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Our efforts toward more and better impact evaluation of development programs made a major advance this week with the announcement that Howard White, who has dedicated his career to building evidence about development effectiveness, has accepted the position as the first director of the International Initiative for Impact Evaluation (see the CGD initiative: Closing the Evaluation Gap). This culminates a broad international search (conducted by an excellent team at the London-based executive search firm of Heidrick & Struggles), and represents a very promising and concrete step toward the launch of the 3IE, an entity that will bring new financial and technical resources to conduct and disseminate impact evaluations around the world. Howard comes to the leadership position with a genuine vision for the role that evidence-building can play in making the most of the precious resources available for improving lives and livelihoods in the developing world.

In May 2006, when we launched the report of the Evaluation Gap Working Group, we hoped it would make a big difference in the world. Building on the work of many others, we wanted to bring attention to missed opportunities for the development community to systematically learn from real-world experiences what types of health, education and poverty-reduction programs really work in what settings. We sought to provoke leaders of aid agencies to dedicate more resources and attention to their evaluation departments. And we wanted to encourage collaboration among developing country governments and funding agencies -- to pool financial and technical resources for a shared agenda of policy-relevant evaluation. We tried to make the case that, in the end, one of the most important contributions that development assistance can make is to generate new knowledge about what works and what doesn't, in the most rigorous, transparent ways possible. And we also tried to point out that real accountability of public sector agencies, whether those that provide development aid or the sectoral ministries in developing countries, requires strong evaluation.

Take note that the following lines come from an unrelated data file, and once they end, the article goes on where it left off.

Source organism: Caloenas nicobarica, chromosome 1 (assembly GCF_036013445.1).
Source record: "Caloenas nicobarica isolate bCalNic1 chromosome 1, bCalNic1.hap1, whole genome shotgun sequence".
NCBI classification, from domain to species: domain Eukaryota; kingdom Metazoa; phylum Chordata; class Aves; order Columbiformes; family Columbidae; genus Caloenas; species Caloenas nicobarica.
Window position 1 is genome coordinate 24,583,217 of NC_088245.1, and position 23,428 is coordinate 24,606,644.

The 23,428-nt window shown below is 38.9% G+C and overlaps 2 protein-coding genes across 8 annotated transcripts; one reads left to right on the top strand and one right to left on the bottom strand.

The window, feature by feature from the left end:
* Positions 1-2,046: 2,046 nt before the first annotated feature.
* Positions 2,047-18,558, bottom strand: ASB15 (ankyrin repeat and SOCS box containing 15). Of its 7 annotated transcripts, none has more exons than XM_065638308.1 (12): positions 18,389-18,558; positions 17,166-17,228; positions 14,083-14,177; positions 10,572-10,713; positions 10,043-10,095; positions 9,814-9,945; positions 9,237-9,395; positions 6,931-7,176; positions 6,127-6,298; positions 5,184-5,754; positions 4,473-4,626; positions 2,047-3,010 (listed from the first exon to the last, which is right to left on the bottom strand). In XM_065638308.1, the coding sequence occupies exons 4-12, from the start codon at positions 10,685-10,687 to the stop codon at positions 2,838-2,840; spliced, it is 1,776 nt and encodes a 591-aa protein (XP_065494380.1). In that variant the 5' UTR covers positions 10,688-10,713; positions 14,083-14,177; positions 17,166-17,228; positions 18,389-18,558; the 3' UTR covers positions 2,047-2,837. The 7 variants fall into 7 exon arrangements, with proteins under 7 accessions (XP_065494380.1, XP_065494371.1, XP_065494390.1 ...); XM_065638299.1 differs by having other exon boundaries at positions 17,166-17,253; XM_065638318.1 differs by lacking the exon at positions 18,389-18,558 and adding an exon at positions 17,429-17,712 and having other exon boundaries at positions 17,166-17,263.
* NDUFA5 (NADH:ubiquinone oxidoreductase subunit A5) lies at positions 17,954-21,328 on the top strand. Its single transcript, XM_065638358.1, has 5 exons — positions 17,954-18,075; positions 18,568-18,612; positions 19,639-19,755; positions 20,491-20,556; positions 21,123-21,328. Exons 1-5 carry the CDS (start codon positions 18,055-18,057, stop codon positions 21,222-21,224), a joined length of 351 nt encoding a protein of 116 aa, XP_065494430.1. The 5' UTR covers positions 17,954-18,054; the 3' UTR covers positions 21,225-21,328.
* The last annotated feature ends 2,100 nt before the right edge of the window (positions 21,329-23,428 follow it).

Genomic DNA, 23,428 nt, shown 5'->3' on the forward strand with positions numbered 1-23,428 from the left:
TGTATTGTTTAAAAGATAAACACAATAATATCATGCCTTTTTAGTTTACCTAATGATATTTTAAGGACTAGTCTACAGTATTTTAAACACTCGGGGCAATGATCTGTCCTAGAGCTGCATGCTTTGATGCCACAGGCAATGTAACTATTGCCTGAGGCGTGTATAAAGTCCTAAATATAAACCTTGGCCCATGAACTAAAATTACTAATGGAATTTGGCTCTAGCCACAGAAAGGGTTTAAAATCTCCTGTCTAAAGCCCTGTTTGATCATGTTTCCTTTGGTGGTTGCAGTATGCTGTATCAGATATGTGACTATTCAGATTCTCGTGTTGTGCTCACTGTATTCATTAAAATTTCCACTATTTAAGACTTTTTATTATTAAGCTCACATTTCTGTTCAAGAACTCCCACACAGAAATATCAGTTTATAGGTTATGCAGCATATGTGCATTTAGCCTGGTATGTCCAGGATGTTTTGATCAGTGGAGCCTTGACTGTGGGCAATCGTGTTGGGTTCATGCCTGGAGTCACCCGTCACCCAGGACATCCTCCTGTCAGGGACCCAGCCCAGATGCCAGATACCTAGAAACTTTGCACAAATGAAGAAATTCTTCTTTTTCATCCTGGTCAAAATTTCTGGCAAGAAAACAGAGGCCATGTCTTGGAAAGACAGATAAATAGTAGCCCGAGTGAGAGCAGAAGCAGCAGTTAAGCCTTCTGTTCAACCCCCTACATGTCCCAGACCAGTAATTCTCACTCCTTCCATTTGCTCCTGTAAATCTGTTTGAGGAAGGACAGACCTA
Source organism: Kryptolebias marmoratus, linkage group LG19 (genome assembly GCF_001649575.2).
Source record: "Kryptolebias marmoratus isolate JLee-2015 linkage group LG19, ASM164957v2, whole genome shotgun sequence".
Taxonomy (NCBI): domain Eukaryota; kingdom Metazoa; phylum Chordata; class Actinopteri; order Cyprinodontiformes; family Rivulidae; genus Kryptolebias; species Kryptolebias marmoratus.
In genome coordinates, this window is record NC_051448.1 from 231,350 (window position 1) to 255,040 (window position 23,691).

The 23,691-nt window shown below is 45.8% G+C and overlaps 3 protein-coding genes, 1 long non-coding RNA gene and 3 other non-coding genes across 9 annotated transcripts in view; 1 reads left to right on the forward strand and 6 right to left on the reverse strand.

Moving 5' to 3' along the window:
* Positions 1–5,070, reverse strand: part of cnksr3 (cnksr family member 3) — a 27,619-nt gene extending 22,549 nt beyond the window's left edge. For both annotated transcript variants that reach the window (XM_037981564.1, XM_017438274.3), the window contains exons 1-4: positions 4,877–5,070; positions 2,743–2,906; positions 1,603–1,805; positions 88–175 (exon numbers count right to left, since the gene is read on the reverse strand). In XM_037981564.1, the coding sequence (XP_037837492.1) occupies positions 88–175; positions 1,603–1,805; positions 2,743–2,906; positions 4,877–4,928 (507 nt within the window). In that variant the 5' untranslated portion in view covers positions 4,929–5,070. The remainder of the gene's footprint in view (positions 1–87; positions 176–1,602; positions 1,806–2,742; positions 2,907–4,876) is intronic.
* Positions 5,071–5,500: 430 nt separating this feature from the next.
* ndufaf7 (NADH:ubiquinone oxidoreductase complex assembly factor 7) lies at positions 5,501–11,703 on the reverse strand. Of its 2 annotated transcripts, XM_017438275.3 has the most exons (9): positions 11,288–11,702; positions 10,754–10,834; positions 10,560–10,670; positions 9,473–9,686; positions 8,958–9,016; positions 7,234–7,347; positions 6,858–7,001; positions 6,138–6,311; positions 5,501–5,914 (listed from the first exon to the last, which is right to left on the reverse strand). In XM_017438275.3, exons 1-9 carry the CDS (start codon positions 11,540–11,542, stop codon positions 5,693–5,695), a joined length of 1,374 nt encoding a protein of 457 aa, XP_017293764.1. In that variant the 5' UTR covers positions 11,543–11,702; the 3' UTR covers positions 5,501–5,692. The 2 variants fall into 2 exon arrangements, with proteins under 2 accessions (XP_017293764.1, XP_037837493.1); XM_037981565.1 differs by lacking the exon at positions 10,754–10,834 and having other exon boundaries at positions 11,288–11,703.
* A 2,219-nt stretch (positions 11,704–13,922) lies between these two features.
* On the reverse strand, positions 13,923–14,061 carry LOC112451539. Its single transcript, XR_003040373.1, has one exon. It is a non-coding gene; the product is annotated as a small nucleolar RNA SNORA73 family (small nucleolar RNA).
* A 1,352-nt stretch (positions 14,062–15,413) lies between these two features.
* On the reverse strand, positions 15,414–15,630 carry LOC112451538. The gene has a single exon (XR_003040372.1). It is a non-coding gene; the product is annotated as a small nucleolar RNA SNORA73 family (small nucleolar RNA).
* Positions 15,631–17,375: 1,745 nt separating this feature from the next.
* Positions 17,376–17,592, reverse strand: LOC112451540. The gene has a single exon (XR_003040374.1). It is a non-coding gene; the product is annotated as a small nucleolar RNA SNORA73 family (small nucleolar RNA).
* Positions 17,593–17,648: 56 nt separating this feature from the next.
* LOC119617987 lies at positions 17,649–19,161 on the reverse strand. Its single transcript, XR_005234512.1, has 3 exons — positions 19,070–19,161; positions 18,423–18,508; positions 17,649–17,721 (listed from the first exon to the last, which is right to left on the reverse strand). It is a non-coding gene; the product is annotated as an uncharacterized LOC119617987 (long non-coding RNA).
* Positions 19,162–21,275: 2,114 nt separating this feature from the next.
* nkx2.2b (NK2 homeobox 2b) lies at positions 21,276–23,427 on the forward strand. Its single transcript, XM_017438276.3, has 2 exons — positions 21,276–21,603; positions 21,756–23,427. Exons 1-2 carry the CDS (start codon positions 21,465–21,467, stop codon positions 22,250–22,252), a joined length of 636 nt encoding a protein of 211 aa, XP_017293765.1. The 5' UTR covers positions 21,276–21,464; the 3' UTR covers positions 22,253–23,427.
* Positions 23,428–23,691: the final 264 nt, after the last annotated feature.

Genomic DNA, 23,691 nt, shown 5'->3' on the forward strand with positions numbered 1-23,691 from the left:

This is neither a glamorous nor an easy agenda -- there are no celebrity galas to raise money for better impact evaluation, and the debates in the field often tend toward methodological arcana. But, we found, it is one around which many people have passionate views, and which generates a surprising amount of interest from those who see the need for strong evidence on which to base decisions about the allocation of funding and the orientation of social policy. Quite soon after the launch of the Working Group report (When Will We Ever Learn: Improving Lives Through Impact Evaluation), we found that there was sufficient momentum behind the recommendations -- and particularly the proposal to establish a dedicated impact evaluation initiative -- to push on toward implementation.

Moving toward implementation has meant identifying leading governments and organizations who are champions of evaluation and evidence-based policy making; securing initial financial resources for the first several years of operation; and identifying institutions that potentially could host the entity as CGD transitions from championing this idea to being a cheerleader from the sidelines. Recognizing the fundamental importance of the early leadership, we also undertook the search for the executive director, which is now happily concluded.

There is a lot of work ahead -- most importantly, to ensure that the initiative is organized and governed in a way that provides the most value for decision makers in developing countries, rather than simply for the global aid community. Howard takes on that priority with a great combination of enthusiasm and experience. I look forward with excitement to seeing what happens in the new year.

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CGD blog posts reflect the views of the authors, drawing on prior research and experience in their areas of expertise. CGD is a nonpartisan, independent organization and does not take institutional positions.